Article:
As Summer Slips Away

There is a persistent buzzing sound emanating from the tangle of rhododendron bushes that create a safe bird habitat tunnel on one side of my house. I pause and wait and am rewarded by a glimpse of something small and pert with an upright flag of a tail: a Bewick’s wren. As a novice birder I am pleased to have recognized that distinctive call that drew my attention to the otherwise small brownish gray bird nearly invisible in the thick leaves. Learning bird sounds, bit by bit, has added to my awareness and affection for these lively but elusive creatures. My ordinary-day life is made richer by these chance encounters; there is more life going on than I knew!

Birds are everywhere! As the cat follows me onto our front porch we both hear the scream of an eagle aloft in the sky as it wheels large circles above nearby Capitol Lake; we look at each other for reassurance and she elects to stay on the porch for now. I nod my agreement even though it would be fantastical if an eagle could dodge all the fences, bushes and other barriers to snatch the cat dozing by the tomatoes, but who wants to find out?

She elects to sprawl on the cushioned bench where she studiously has to ignore the frantic maneuvers of two hummingbirds squabbling over the hanging feeders. Their iridescent flashes are the lightning bolts to the thundering whirr of their wings as they chase each other through the garden. Quieter birds go about their business scratching for bugs, twittering to each other in my neighbor’s protective holly tree, and gathering in small groups on the wires above; mating and raising broods are done for the season. The only other sound comes from scrub jays pounding hazelnut shells on the roof, hopeful of the prize within.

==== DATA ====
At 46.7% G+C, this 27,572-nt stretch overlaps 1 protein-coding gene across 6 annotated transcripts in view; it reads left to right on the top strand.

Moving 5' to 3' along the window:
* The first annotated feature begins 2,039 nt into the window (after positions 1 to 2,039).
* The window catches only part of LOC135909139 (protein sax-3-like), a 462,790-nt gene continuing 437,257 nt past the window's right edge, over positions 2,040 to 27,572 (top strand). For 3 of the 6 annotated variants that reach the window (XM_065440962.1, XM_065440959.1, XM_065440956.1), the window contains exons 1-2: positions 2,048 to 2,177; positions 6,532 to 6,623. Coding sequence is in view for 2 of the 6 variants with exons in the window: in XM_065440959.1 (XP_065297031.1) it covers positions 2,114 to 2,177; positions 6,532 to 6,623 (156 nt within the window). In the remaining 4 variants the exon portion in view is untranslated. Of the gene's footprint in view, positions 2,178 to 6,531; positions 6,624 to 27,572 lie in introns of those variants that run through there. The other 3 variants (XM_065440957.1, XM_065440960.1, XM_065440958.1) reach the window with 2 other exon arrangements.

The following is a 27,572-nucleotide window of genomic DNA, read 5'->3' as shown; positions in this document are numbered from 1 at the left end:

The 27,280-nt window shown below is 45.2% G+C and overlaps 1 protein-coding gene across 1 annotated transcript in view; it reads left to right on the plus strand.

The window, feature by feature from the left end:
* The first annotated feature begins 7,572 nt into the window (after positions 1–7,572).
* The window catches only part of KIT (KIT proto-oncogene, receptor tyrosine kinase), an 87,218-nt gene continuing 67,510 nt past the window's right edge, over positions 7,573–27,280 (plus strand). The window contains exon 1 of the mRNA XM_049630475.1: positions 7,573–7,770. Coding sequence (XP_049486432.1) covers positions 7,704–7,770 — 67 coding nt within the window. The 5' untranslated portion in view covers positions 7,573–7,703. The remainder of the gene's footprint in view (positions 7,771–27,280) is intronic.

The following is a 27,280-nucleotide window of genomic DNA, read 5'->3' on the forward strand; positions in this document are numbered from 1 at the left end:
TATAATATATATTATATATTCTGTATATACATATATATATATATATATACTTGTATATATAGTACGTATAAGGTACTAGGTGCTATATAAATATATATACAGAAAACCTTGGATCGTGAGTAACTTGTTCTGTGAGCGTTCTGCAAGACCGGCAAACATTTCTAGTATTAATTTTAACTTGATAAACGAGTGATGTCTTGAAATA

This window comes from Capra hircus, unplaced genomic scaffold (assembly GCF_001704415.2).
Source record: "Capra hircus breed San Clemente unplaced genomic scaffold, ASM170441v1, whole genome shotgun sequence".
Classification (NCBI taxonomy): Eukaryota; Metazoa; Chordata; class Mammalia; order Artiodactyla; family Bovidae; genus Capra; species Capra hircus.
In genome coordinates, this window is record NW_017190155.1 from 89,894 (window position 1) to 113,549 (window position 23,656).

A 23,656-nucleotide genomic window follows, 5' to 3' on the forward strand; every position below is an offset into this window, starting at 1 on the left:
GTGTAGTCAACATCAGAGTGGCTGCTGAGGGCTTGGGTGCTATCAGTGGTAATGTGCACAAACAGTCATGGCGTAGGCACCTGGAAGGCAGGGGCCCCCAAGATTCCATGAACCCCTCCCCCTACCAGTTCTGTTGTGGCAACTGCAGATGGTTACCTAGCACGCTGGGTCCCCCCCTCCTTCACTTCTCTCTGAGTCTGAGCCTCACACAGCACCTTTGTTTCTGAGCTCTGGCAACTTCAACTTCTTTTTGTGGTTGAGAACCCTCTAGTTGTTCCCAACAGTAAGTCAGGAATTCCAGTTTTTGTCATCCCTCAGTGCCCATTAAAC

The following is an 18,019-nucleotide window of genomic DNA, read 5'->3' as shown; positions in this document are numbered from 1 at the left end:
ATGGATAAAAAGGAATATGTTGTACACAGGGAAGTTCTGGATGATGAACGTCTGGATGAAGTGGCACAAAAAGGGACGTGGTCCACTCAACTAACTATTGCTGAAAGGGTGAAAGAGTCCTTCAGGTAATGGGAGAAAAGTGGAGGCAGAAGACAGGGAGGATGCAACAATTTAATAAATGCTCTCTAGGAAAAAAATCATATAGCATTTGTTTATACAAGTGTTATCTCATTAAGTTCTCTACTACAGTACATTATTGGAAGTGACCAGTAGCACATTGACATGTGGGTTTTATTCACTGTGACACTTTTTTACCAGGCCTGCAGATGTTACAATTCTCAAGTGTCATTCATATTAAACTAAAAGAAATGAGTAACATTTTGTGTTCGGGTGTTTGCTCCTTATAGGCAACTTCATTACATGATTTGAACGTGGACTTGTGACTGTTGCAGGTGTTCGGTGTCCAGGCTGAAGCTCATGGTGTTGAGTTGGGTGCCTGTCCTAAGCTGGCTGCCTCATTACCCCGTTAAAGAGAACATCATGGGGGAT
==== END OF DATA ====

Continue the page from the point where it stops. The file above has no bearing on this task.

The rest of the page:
It’s the in-taking pause of breath as one season begins its turn to the next, summer into autumn. Mornings are cooler, often misty and gray, but clearing into heat and high skies by afternoon. We awake now in darkness and clear away dinner dishes as night overtakes sunset. The birds already know all about the waning season; observing them and understanding their cycles offers us a calendar of days full of light and dark, growth and rest, the eternal round.

5 thoughts on “As Summer Slips Away

  1. This summer, we had an unusually loud hummer coming to our feeder. If I had to describe it, it would say his muffler wasn’t working. My husband and I can hear other hummers arriving with their approaching Star Trek scanner type sounds. But this guy sounded like a lawn mover. Why? I don’t know. He seemed proportioned, well feathered, in good health, and seemed to fly straight. Maybe he was a teenager looking for attention. It was great fun for us to exclaim before he got to us, “here he comes!”.


  2. I’ve wondered about that too! Some sound like their feathers are slightly out of order, but maybe they are “kids” who attach playing cards to their bike wheels to add a little “thwap” to their sound….or whatever the hummingbird equivalent is!


  3. Anne,

    I agree with Kathleen, That posting was beautiful!! So full of awareness of nature, light, and the early signs of the changing season.

    As for hummingbird stories, we’ve been watching a battle between “our” hummers and some yellow jackets. For a while the yellow jackets seemed to be winning, but there was no sign of them today. Thank you, Anne, for sharing your careful and informed observations. They encourage me to slow down and to try “see” more.


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